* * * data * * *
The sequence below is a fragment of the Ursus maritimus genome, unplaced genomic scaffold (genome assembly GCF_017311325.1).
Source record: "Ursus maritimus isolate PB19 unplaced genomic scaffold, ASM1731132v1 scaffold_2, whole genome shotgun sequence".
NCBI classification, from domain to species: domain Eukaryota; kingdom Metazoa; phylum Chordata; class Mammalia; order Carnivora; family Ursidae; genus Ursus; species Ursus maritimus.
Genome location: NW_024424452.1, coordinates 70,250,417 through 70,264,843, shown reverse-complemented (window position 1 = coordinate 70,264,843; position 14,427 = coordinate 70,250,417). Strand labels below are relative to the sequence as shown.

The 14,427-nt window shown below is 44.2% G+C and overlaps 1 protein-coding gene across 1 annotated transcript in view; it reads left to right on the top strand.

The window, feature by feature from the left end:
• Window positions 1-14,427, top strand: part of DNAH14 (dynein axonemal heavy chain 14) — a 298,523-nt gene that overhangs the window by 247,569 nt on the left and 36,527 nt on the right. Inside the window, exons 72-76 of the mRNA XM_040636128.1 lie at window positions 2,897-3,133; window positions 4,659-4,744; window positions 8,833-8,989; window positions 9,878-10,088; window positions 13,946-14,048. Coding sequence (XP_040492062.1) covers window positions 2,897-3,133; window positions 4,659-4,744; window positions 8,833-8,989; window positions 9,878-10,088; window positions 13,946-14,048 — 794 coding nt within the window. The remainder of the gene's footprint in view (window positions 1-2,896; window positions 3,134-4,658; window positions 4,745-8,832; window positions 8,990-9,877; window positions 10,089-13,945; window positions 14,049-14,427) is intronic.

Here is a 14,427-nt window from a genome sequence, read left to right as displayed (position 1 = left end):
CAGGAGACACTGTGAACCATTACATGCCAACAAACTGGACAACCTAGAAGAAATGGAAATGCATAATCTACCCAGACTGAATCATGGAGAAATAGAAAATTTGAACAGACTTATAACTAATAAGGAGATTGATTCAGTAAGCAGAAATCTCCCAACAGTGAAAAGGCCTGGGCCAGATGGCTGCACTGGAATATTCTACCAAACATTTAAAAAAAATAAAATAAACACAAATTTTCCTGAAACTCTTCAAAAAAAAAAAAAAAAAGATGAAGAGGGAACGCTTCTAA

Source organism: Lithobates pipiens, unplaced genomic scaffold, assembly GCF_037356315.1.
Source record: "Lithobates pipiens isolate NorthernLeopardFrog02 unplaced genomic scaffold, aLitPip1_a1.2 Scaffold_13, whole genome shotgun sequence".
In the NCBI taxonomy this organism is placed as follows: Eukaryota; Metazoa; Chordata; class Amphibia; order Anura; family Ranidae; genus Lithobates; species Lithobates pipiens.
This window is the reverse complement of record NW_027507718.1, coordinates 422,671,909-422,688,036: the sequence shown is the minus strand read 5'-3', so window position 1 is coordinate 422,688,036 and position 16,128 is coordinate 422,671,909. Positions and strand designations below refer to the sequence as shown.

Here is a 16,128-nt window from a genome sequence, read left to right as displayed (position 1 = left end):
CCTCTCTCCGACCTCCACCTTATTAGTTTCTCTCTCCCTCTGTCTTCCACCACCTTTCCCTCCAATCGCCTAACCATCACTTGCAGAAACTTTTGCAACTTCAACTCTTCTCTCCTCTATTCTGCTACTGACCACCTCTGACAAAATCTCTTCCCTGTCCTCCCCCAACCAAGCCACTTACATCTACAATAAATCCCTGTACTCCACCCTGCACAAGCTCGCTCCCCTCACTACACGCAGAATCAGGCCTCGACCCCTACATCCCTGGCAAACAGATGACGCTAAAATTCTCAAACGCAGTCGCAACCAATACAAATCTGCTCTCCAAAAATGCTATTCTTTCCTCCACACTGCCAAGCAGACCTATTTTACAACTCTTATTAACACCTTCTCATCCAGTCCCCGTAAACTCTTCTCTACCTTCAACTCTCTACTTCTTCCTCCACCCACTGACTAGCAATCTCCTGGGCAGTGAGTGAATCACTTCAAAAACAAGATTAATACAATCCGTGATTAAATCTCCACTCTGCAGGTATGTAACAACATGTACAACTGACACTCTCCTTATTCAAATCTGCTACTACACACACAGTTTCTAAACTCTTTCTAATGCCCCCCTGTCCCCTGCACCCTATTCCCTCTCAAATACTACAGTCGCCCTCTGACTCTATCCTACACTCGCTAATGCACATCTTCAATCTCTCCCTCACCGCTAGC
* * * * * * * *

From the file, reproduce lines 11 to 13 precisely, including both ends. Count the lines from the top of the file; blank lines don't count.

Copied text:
Source record: "Lithobates pipiens isolate NorthernLeopardFrog02 unplaced genomic scaffold, aLitPip1_a1.2 Scaffold_13, whole genome shotgun sequence".
In the NCBI taxonomy this organism is placed as follows: Eukaryota; Metazoa; Chordata; class Amphibia; order Anura; family Ranidae; genus Lithobates; species Lithobates pipiens.
This window is the reverse complement of record NW_027507718.1, coordinates 422,671,909-422,688,036: the sequence shown is the minus strand read 5'-3', so window position 1 is coordinate 422,688,036 and position 16,128 is coordinate 422,671,909. Positions and strand designations below refer to the sequence as shown.